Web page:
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Strategic Planning: Cutting Costs is Not a Substitute for Growth

The whispers of another recession looming on the horizon has many small- and medium-sized businesses running straight to the chopping block with their operating costs, administrative costs, and other expenses in tow. But here’s the hard truth: while, yes, an economic downturn may require a hard look at eliminating waste and cost cutting initiatives — it is absolutely not an excuse to let go of your strategic planning initiatives and growth efforts.

According to Business Insider, the US is not technically in a recession, however, we could potentially be in one soon. For those of us who experienced the Great Recession (2007 – 2009) and lived to tell the tale, you know business life ain’t easy! You have to “put your nose to the grindstone”, “pull yourself up by your bootstraps”, or “pull up your big girl undies” (or any other useful idiom) and figure out your new path to success. Because as my Dad used to say… “shit happens” and “life ain’t fair”. Plan and move anyway!

The calm before the storm in a recession typically involves a period of tremendous uncertainty followed by a drop in sales. Understandably, your customers will essentially be buying less goods and services, be unwilling to sign long-term contracts and more likely to cancel existing orders. To sum it all up, “lower incomes for households equals lower profits for businesses“.

Cost reduction and future growth planning are not an either/or scenario, and while certain periods of time may require a bit more emphasis on one area or another, as a business owner you need to keep both your cost cutting strategy and your future growth planning (both long term and short term) at the top of the list. As an article by Forbes magazine states, “Over-cutting risks crippling the company’s ability to grow in the future, while hesitancy to cut costs puts the survival of the company at risk.”

Now that we know what to look for and what questions to ask ourselves, how do we actually prepare our businesses to survive?

Recession Proofing Takeaways

Create a strategy to weather the storm (recessions don’t last forever). According to an article written by Daniel Altman in, the important thing for owners and managers to focus on is deciding what a recession means to you. Ask yourself the following:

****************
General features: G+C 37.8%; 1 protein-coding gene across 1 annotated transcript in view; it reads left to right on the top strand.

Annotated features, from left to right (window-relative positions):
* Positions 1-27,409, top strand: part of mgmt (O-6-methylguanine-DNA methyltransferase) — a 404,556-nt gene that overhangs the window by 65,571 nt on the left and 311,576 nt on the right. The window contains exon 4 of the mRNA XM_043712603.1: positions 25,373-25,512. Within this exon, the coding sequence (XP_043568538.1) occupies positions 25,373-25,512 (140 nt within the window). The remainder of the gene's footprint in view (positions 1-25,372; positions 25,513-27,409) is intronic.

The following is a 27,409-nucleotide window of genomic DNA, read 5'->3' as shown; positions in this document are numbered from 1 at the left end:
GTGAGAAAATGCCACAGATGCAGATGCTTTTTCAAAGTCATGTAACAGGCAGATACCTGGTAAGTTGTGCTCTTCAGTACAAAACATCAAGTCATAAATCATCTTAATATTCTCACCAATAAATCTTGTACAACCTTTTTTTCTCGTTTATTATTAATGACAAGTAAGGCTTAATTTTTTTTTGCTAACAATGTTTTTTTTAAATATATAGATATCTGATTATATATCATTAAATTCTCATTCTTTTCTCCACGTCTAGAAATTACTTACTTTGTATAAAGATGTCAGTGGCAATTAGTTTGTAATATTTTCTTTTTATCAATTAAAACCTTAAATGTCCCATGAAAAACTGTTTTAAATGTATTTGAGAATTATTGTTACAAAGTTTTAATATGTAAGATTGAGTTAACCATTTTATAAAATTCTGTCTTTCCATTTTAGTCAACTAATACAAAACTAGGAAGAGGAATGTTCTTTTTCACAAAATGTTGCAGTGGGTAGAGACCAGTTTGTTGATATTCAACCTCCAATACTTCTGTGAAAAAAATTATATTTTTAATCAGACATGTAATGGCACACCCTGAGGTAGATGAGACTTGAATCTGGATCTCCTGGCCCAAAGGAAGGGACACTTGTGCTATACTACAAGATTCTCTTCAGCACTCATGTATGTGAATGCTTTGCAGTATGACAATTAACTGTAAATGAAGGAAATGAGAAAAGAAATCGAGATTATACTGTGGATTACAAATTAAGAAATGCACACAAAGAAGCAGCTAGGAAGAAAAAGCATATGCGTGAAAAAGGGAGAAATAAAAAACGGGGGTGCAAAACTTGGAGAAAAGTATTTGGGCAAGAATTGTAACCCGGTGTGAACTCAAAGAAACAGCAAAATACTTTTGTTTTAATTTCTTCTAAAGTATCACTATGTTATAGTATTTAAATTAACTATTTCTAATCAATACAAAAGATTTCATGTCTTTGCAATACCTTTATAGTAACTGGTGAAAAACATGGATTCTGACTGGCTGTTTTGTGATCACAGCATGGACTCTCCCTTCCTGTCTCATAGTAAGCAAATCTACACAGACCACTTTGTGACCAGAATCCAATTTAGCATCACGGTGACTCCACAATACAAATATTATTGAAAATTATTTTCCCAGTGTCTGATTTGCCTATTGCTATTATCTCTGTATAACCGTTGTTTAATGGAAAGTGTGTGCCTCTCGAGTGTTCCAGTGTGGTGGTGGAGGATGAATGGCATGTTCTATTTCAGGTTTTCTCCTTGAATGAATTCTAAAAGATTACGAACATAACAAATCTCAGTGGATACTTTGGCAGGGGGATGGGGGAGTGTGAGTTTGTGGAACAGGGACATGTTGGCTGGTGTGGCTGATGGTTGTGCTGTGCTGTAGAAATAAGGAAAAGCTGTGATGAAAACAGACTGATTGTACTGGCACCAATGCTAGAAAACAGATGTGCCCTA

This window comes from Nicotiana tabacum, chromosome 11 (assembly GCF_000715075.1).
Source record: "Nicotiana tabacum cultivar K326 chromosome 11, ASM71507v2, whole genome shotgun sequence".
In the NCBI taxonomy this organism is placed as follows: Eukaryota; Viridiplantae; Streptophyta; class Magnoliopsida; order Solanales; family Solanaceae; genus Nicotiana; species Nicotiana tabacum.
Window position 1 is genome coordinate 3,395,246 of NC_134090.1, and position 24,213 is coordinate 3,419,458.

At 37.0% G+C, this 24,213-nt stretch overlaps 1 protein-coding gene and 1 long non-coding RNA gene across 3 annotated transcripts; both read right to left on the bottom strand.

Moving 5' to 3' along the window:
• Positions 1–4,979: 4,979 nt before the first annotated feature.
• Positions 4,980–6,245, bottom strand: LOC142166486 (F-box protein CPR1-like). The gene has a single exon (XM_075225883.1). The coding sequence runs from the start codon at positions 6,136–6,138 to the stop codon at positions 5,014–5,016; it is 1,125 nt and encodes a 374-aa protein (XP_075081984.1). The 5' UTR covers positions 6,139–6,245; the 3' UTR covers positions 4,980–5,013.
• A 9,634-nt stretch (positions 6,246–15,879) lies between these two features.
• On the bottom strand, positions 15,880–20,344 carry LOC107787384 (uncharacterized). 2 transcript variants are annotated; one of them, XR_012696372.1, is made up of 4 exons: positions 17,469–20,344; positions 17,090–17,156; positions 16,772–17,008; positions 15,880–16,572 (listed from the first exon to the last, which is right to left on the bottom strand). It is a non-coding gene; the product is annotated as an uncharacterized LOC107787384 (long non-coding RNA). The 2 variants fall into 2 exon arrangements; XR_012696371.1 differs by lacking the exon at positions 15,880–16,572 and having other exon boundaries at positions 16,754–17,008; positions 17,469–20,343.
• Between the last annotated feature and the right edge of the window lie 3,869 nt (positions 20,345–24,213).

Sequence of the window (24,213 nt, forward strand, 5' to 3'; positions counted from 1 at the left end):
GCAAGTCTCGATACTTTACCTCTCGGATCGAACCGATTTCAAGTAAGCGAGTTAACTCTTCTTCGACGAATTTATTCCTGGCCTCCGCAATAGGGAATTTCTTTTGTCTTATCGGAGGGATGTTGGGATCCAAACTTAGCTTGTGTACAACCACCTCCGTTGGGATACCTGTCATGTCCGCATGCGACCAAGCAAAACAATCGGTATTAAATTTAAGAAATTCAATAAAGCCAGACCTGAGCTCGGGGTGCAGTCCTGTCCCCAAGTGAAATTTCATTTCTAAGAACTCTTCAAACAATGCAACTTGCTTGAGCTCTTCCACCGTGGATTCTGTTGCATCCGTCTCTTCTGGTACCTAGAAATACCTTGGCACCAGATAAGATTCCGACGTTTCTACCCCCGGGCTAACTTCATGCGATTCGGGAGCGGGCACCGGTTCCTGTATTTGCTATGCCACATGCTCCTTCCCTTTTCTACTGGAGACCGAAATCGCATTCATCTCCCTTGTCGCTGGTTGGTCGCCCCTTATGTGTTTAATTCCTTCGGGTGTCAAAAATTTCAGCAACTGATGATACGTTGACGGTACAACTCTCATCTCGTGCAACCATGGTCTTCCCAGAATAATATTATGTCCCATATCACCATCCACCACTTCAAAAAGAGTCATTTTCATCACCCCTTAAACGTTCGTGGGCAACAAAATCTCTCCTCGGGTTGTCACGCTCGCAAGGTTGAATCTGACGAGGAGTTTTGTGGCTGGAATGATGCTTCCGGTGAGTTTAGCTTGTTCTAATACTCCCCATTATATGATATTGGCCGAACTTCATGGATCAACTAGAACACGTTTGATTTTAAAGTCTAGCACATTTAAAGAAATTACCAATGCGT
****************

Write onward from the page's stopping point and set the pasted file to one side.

1. What does a deep and sustained decline in your business look like?
  2. Can you prepare for it and if so, how?
  3. How does your strategy adjust until the recession is over?
  4. How do you seize opportunities after it ends?

Stay connected to your Customers. During tough economic times, customer retention is crucial. It’s not enough to just rely on your product or service to keep customers coming back. It takes creative thinking and teamwork to find new and innovative ways to keep customers engaged and loyal. Here are some tips: check in with your customers regularly, showcase different uses of your product or service, and you may even want to offer extended free trials to entice customers.

A cost cutting measure should never include the budget you’ve devoted towards supporting and interacting with your customers. In fact, staying close to your customer base may even be more important during a recession. Why? You’ll need to understand their changing needs and desires, and you’ll need the ability to flex in response. Use this opportunity to get to know your clientele on a deeper level, not only to preserve revenue but to give yourself an edge in the market.

Keep investing in marketing (don’t cut costs). In 2009, at the height of The Great Recession, HBR identified patterns in consumers’ behavior and business strategies when studying the marketing successes and failures of companies throughout economic downturns from the 1970s onward. While this data is outdated, there are some great takeaways that still apply today, including:

  • Ignore the typical segmentation by demographics or lifestyle, instead focus on psychological segmentation (emotional reactions as it relates to buying).
  • “To buy or not to buy” is categorized in four groups: essentials, treats, postponables, and expendables. Which category do your products and services fall into?

    HBR categories of consumer segments' changing behavior from their 2009 article "How to Market in a Downturn."